Trietley: Predicting the AFC North

By Greg Trietley

So who wins the AFC North?

The AFC playoff race isn’t much of a race at the moment. The New… So who wins the AFC North?

The AFC playoff race isn’t much of a race at the moment. The New England Patriots have a two-game lead on the New York Jets in the AFC East. In the AFC South, the Houston Texans — now accepting quarterback applications — should limp into the postseason over Tennessee. And in the mediocre AFC West, well, have you not heard about Tim Tebow? Either his Broncos or the Oakland Raiders will take the division crown.

That leaves the AFC North, which features the 8-3 Baltimore Ravens, the 8-3 Pittsburgh Steelers and the 7-4 Cincinnati Bengals. If the playoffs started today, all three would make the postseason, and the other three divisions would complain that the North was “hogging all the wild card spots, ma!”

With five weeks remaining, the race for the AFC North title might be the most entertaining battle the conference has to offer — because, really, the AFC West is more fun to watch in theory than it is in reality.

Week 13

Baltimore plays at Cleveland, which is 28th in the league in scoring and hasn’t beaten a team with a winning record this season. Joe Flacco can have an off day, and the Ravens would still win 6-3.

Pittsburgh and Cincinnati, meanwhile, face each other in a 1 p.m. Heinz Field matchup. If the Bengals lose this game and drop to 7-5, they run the risk of losing their stranglehold on the last wild card spot. Although the Steelers are formidable at home (4-1), let’s say Andy Dalton leads the Bengals to a crucial victory just to keep things interesting.

That puts Baltimore at 9-3 and the Steelers and Bengals at 8-4.

Week 14

The Ravens host the Indianapolis Colts, which will enter the game 0-12 barring a miracle in Week 13 at New England. Let’s assume that Baltimore’s current franchise beats Baltimore’s old franchise … by a lot.

The Steelers host the Cleveland Browns on Thursday night. Both teams will have a short week, so neither side has an advantage there. The Browns will drop this primetime matchup against Pittsburgh for the same reasons they will lose to the Ravens. Luckily for them, those without the NFL Network can’t criticize their play this time.

Cincinnati hosts Houston. The Texans are poised to make the playoffs for the first time in franchise history, but injuries to Matt Schaub and Matt Leinart have made fifth-round draft pick T.J. Yates the starting quarterback. Since Cincinnati has a run defense that can stop Arian Foster, and Houston doesn’t have a passing game, the Bengals take this one.

All three teams win, and Baltimore maintains a one-game lead in the division.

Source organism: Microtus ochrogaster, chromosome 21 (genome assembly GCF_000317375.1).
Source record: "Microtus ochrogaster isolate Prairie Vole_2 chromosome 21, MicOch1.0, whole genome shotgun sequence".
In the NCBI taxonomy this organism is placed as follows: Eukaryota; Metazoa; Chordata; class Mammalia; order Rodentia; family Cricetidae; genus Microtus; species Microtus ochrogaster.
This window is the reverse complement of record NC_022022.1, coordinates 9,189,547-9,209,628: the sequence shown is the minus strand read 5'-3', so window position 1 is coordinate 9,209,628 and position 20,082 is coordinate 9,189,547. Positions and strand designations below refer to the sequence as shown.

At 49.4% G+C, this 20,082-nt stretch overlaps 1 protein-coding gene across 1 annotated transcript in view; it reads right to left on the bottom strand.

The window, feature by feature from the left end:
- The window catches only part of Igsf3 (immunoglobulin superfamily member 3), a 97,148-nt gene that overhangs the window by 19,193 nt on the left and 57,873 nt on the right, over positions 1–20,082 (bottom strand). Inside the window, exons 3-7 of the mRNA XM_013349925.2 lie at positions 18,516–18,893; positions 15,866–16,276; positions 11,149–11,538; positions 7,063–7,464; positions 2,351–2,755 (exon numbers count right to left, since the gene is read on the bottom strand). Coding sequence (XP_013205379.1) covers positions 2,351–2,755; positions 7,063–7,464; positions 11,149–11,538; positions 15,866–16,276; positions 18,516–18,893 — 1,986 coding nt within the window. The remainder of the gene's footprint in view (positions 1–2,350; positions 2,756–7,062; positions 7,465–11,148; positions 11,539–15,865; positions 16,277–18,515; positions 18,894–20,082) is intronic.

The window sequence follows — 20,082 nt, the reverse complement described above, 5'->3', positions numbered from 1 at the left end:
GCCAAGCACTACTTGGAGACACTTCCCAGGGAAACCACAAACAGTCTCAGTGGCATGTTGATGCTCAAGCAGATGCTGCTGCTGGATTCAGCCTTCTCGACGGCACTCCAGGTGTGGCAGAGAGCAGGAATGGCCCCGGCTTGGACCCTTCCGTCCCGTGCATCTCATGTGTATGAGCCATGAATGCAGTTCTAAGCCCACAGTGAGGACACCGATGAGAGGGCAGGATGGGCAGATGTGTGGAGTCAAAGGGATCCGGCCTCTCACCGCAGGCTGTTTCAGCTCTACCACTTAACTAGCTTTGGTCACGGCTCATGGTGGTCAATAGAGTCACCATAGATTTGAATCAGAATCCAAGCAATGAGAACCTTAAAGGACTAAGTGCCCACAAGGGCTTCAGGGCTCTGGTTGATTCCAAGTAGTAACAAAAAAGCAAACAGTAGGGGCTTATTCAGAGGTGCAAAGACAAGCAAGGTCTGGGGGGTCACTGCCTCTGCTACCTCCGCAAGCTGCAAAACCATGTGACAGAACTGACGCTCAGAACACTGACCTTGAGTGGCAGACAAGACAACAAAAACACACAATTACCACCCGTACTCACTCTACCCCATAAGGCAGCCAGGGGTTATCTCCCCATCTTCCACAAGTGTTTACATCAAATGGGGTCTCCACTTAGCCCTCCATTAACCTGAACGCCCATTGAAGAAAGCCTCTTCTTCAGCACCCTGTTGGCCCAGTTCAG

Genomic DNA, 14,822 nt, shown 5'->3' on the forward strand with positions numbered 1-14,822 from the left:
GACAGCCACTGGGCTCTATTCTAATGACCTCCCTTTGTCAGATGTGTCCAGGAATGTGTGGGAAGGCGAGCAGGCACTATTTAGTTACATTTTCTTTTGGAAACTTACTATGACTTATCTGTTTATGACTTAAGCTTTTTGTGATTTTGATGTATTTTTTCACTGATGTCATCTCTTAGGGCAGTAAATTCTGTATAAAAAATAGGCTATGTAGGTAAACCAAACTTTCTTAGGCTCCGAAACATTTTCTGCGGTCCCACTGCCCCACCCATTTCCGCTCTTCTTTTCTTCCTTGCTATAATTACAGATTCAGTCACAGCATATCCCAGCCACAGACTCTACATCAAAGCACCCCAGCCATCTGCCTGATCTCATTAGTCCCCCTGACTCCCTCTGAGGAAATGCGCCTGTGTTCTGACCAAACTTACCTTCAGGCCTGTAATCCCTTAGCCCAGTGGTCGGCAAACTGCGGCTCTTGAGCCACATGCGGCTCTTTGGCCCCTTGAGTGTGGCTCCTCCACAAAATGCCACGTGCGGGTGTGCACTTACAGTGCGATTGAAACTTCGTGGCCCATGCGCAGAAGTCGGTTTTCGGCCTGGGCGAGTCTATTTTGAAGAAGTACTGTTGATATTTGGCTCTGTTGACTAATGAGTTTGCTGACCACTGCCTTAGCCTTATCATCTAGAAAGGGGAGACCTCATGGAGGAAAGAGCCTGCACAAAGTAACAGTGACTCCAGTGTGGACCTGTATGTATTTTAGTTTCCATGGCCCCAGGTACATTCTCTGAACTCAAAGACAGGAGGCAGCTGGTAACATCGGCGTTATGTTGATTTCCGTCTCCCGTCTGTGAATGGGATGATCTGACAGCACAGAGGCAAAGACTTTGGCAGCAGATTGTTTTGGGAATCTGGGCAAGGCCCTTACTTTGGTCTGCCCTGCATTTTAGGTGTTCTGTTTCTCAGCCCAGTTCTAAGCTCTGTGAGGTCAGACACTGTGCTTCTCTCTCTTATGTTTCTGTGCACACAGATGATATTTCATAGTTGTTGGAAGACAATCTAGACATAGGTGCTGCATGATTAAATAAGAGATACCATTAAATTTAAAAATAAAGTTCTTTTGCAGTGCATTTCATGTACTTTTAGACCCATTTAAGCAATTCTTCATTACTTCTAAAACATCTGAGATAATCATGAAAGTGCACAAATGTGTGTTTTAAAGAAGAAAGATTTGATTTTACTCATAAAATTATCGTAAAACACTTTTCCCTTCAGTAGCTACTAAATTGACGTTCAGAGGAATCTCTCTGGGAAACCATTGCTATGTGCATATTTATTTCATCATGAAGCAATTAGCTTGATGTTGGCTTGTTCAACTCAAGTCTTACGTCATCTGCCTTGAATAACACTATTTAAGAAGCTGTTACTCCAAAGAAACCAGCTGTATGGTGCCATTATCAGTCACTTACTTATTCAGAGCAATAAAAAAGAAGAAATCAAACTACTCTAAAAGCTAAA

Week 15

The Ravens play at San Diego Sunday night. The Chargers are a lackluster 4-7 this year, and Philip Rivers has thrown a league-high 17 interceptions. That’s great news for the Ravens.

Pittsburgh has another night game when it takes on the 9-2 San Francisco 49ers Monday night — the toughest opponent left on anyone in the AFC North’s schedule. The quietly impressive 49ers have yet to show a glaring weakness. Give them the win at home against the Steelers in a nationally televised, low-scoring affair.

Cincinnati plays the St. Louis Rams, a team that’s even worse offensively than the Browns. Mark that as a victory for the Bengals.

With two games remaining, relatively easy schedules have boosted Baltimore to 11-3 and Cincinnati to 10-4. Two losses to Baltimore mathematically eliminate 9-5 Pittsburgh from taking the division.

Week 16

Relief comes to Heinz Field in the form of the Rams, which play Pittsburgh on Christmas Eve. The Steelers rise to 10-5.

However, Baltimore and Cincinnati also host teams whose postseason hopes died in October. Arizona comes to Cincinnati, and Cleveland comes to Baltimore. Christmas cheer spreads wins to all the AFC North’s contenders.

Week 17

That sets up a Week 17 clash between 12-3 Baltimore, now on a six-game winning streak, and 11-4 Cincinnati, on a five-game winning streak. But the Ravens actually have the division wrapped up. They beat the Bengals in November, and even if Cincinnati wins here, the tiebreaker shifts to divisional records. Baltimore would enter 5-0 in the division, while Cincinnati would enter 3-2.

(As this is sorted out, Pittsburgh beats Cleveland, moves to 11-5 and clinches the No. 6 seed.)

At home, Dalton and the Bengals make one last regular-season statement and upset the Ravens, 31-24. All three teams make the playoffs, and Baltimore has the first-round bye, but the Bengals — yes, the Bengals — are the ones with all the momentum entering the postseason.